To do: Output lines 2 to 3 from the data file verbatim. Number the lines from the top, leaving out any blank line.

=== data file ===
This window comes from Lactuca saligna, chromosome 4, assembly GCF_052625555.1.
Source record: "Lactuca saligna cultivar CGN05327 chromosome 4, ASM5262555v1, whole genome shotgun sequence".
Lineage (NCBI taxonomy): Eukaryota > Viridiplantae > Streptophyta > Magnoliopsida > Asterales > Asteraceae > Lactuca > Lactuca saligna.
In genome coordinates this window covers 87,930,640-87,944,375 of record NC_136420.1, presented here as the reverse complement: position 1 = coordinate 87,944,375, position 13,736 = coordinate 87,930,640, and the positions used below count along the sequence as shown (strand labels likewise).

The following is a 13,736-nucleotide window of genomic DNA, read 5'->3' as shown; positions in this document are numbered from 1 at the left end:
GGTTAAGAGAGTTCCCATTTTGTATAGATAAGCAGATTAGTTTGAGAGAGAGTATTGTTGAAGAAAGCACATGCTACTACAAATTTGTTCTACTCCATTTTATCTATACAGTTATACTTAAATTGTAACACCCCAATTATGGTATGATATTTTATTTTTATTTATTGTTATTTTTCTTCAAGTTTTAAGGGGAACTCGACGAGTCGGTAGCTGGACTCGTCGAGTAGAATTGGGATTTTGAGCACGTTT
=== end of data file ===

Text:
Source record: "Lactuca saligna cultivar CGN05327 chromosome 4, ASM5262555v1, whole genome shotgun sequence".
Lineage (NCBI taxonomy): Eukaryota > Viridiplantae > Streptophyta > Magnoliopsida > Asterales > Asteraceae > Lactuca > Lactuca saligna.